75095 – UCS TIE Fighter

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Well, after a long wait in trying to acquire one, here we have the 2015 Star Wars UCS set, the Empire’s mainstay starship, the TIE FIghter.  These ships are usually deployed in groups of three, and do not have a hyperdrive or shields.  The Empire’s strategy is to bombard enemy combatants with gross numbers – Star Destroyers deploy hundreds of TIE Fighters when engaging the enemy.

Anyhow, with that being said, Lego have finally given us the impressive TIE FIghter in the now famous Ultimate Collector’s Edition treatment.  I have to say up front, the job the Lego Company has done with TIE Fighters in the Lego System variety over the recent years has been very impressive, and I had expected that a UCS version would be exceptional.  I was not wrong!  Let’s look.

The box is reasonably big, but mid-size for a UCS.  Unboxing reveals many plastic baggies, an instruction book and sticker sheet.

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Diving straight in, we concentrate on the cockpit and central part of the fighter first.  The first few bags focus on the structure of the cockpit.  The pilot’s controls and seat are roughly equivalent to the TIE Interceptor (from memory).  It is a fast build, the design is fairly straightforward and solid.  the layers which sit across the face of the cockpit are well thought out, and the result is sealed with an impressive array of printed disc parts.

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Once the central part of the fighter is complete, we enter a part of the construction which I’ll refer to as “dual build” – you build everything twice (for each wing of the fighter).  This gets a bit confusing at times, and I found at times that I ended up not building enough.  The blades of the wings involve A LOT of plates.  I mean A LOT!  If you wanted to pick up a large set of black plates, this would be the premiere set to do so.  The wings are structurally very strong.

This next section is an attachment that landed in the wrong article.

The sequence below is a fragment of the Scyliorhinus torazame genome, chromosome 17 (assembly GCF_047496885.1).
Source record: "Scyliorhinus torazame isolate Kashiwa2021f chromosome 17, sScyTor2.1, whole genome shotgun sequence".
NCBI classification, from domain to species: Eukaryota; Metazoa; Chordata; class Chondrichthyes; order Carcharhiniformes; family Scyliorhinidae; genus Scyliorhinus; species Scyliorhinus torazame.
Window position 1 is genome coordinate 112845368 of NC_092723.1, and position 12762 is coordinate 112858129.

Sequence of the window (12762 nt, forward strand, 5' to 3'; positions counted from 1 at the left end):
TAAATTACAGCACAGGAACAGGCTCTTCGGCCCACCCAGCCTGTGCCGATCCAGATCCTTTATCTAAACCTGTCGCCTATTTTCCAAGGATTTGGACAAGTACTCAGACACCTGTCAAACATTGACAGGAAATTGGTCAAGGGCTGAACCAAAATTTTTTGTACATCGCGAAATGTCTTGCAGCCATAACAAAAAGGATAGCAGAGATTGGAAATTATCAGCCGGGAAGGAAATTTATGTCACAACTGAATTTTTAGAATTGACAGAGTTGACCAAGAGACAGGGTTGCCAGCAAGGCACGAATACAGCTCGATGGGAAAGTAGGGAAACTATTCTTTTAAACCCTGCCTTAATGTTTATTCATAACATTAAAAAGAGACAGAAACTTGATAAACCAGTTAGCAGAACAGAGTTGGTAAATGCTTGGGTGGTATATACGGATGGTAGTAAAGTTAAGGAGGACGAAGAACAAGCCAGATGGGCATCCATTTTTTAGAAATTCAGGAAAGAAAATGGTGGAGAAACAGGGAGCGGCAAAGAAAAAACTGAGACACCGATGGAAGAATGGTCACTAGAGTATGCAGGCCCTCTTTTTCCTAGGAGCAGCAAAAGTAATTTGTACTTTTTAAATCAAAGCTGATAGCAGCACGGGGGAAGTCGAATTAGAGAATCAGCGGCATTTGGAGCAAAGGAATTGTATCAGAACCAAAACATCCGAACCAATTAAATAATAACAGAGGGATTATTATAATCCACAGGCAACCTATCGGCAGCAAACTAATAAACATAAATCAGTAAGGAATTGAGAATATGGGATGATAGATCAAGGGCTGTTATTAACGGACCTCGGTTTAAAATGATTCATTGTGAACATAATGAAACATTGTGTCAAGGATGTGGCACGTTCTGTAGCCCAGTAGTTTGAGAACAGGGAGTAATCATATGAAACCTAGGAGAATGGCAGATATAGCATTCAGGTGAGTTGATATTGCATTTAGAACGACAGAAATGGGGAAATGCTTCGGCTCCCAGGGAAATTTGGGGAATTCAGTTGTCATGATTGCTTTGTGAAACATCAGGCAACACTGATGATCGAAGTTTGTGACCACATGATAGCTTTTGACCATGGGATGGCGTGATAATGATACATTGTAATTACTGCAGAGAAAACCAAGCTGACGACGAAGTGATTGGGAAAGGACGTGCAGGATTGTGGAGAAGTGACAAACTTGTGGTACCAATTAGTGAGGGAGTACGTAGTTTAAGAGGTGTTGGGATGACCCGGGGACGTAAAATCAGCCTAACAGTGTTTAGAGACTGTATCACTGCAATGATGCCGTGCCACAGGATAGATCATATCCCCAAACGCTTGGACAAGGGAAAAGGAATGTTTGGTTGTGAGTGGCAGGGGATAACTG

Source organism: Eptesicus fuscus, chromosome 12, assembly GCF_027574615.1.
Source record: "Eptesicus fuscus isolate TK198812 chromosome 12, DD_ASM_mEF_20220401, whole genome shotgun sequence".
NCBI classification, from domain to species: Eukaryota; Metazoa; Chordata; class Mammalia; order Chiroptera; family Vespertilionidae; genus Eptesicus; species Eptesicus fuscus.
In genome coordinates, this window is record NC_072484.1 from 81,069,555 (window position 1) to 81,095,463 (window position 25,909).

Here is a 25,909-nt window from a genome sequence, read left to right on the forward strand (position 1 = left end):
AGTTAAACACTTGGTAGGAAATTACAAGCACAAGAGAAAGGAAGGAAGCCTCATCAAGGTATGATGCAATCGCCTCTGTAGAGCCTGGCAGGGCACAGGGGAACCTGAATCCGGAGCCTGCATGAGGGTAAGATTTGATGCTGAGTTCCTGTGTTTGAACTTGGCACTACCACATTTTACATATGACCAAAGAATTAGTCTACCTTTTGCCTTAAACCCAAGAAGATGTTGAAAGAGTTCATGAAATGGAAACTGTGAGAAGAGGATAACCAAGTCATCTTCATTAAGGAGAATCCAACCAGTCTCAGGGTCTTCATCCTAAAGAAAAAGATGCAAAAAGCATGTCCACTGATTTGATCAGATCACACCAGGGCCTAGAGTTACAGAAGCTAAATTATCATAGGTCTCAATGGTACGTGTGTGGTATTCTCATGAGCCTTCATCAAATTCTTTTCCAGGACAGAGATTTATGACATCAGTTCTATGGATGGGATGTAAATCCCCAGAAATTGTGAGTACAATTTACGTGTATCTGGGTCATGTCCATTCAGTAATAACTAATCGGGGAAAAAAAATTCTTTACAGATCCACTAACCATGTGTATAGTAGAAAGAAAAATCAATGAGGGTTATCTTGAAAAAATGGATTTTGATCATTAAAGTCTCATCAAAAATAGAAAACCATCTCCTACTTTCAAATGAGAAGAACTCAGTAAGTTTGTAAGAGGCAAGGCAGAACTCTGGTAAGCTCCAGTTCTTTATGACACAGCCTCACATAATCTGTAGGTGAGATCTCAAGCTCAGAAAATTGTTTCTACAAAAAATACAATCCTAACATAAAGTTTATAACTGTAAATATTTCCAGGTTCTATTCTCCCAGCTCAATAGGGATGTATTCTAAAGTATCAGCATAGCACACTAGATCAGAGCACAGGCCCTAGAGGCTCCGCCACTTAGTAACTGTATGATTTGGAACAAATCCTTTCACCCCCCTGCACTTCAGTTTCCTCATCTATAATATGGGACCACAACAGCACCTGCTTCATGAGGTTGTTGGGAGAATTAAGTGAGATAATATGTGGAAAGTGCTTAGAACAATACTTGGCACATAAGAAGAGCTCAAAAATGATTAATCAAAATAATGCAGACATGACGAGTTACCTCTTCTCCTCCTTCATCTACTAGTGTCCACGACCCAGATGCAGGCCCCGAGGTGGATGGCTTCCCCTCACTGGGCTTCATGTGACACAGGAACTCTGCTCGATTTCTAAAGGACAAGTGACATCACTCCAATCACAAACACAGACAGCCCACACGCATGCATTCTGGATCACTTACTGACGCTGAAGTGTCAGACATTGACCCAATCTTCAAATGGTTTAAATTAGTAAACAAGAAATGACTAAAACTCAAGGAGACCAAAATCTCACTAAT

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Provided you pay attention to the parallel build, you should make good time building these wings.  Be aware though that they require a lot of space – especially when building two at a time, so make sure you have a lot of flat, stable surface area so you can ensure that the parts are being well secured together.  They actually become very unwieldy once you add the top and bottom plates together.

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Once the face plates are on, the cross joins are ingeniously connected to the internal blades by means of several “gripper” parts which join both sides together around the edge of the wing.  It’s incredibly well thought out.  The final part of the build is to join the wings to the central cockpit – this is done securely by clipping two “arms” onto the centre part and then plugging the gaps with an additional two parts which “lodge” the wings into a tight position.

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The Finale

Well, we’ve made it.  it took me just under four hours to complete the entire set (one session, 90 minutes to build the cockpit and a second session, exactly 135 minutes).  That’s pretty brisk trade for a UCS kit, but you save a lot of time by building the wings in parallel. 

The stand is perfect, and allows you to rotate the TIE 360 degrees without any effort.  The standard plaque sits at the base with a minifigure scale TIE Pilot, which is becoming a more common addition to larger sets (e.g. Tumbler, R2D2 etc.).

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This is a very worthy addition to your collection, or possibly one to hold on to for future profit!

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